However, there are challenges that exist for their solutions due to the inherent architectures of the operating systems of traditional endpoints (Windows, MacOS) versus mobile (Android, iOS). Primarily, the core difference is the lack of kernel access available to mobile devices which limits the efficacy of incident response, kill chain reconstruction, and proactive threat hunting for traditional EDR solutions.
Without access to the kernel, a different strategy must be employed to effectively detect threats that exist across the mobile ecosystem of both your managed and unmanaged devices. Specifically, the need exists for an agent tailored specifically for the challenges presented by mobile platforms, a streaming detection engine capable of analyzing mobile-specific telemetry, and ways of identifying anomalous mobile-unique behavior across thousands of data points collected from millions of mobile devices.
These capabilities enable you to leverage your mobile fleet telemetry to build proactive protection policies, improve your threat hunting workflow, and quickly identify how attackers leverage sophisticated campaigns to target your organization. The variable in this equation, that most directly influences your company’s ability to detect and respond to these threats, becomes the ability to provide domain-specific context via a comprehensive mobile ecosystem dataset.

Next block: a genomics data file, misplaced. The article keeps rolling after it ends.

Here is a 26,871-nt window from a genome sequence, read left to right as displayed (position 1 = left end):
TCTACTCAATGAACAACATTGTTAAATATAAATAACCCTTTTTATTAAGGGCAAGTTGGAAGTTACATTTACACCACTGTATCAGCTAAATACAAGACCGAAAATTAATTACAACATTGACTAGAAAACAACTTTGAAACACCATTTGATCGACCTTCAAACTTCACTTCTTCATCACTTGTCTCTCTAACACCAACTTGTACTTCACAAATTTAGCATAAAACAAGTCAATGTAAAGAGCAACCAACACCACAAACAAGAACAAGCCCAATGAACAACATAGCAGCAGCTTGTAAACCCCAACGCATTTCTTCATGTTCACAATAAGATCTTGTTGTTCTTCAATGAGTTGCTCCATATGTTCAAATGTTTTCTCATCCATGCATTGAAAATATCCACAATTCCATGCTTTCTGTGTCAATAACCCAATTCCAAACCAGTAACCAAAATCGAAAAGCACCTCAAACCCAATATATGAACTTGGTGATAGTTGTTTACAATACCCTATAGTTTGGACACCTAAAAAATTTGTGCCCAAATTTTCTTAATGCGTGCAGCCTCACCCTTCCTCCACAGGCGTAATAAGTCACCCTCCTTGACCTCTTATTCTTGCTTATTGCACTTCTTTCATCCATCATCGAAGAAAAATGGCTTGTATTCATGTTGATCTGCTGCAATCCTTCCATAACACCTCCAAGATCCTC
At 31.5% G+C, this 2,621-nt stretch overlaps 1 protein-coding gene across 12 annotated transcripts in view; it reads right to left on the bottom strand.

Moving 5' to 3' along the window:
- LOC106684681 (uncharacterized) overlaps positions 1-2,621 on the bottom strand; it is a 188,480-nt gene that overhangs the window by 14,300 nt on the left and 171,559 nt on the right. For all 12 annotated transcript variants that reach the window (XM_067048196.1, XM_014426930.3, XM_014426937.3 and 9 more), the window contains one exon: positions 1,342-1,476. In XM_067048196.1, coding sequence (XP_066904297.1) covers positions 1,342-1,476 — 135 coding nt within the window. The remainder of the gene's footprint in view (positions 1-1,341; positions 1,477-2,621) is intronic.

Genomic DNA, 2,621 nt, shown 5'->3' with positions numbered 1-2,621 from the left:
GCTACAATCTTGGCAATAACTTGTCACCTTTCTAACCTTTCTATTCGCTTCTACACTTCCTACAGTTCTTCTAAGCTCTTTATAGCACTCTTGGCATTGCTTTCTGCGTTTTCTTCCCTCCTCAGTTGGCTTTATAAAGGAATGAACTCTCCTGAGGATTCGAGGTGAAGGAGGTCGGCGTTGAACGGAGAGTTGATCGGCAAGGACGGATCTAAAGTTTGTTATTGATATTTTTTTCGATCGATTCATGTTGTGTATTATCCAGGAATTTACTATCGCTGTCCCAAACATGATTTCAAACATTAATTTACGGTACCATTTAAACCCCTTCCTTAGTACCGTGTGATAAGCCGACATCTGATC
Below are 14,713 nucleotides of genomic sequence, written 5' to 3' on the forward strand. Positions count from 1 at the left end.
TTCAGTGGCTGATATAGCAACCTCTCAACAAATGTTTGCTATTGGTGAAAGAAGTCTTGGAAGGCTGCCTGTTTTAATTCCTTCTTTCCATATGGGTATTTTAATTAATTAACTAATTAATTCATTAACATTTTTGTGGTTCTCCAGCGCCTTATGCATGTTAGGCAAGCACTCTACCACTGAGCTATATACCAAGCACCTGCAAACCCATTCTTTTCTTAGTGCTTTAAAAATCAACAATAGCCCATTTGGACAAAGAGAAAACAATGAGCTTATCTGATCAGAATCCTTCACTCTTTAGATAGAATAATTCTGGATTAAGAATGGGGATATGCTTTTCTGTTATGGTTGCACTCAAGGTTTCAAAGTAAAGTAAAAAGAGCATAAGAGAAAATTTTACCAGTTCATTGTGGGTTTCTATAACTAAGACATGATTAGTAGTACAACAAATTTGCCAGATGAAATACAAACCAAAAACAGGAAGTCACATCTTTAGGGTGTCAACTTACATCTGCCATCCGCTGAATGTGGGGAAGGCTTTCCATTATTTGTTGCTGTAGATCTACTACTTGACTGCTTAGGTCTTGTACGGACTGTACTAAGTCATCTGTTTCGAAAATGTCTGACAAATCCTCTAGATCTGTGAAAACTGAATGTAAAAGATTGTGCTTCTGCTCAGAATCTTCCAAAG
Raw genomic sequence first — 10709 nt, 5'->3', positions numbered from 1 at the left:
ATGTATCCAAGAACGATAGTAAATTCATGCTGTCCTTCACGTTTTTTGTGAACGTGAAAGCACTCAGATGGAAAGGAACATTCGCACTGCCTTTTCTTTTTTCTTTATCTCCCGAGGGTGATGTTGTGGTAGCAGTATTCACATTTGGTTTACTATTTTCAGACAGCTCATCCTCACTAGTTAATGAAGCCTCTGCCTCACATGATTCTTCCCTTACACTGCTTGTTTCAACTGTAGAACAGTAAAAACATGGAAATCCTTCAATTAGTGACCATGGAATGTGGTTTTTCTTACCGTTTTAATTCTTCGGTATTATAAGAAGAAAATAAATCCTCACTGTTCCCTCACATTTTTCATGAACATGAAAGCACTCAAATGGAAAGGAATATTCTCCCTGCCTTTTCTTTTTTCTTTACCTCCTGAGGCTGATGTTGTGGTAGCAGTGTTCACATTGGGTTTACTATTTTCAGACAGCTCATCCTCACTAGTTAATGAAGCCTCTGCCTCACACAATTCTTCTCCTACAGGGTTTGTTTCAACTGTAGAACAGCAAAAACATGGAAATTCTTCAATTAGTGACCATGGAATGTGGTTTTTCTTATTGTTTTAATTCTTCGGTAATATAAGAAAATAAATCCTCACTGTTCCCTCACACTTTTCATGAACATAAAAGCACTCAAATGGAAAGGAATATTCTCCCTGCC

To further explain the gap that exists in almost all companies’ incident response capabilities and make the need for mobile EDR more tangible, it is a useful exercise to detail a real-world threat.
First things first, this example dispels the myth that the iOS App Store is completely safe. SourMint, discovered by the security firm Snyk, is an advertising SDK that was found to be active in over 1,200 iOS apps that totaled roughly 300 million downloads per month. The SDK contains malicious code that allows for access to PII on the affected device and sends that data to third-party servers. Even more concerning is the SDK’s ability to obfuscate itself with its ability to detect debugging or proxy tools which likely enabled it to bypass Apple’s app review process.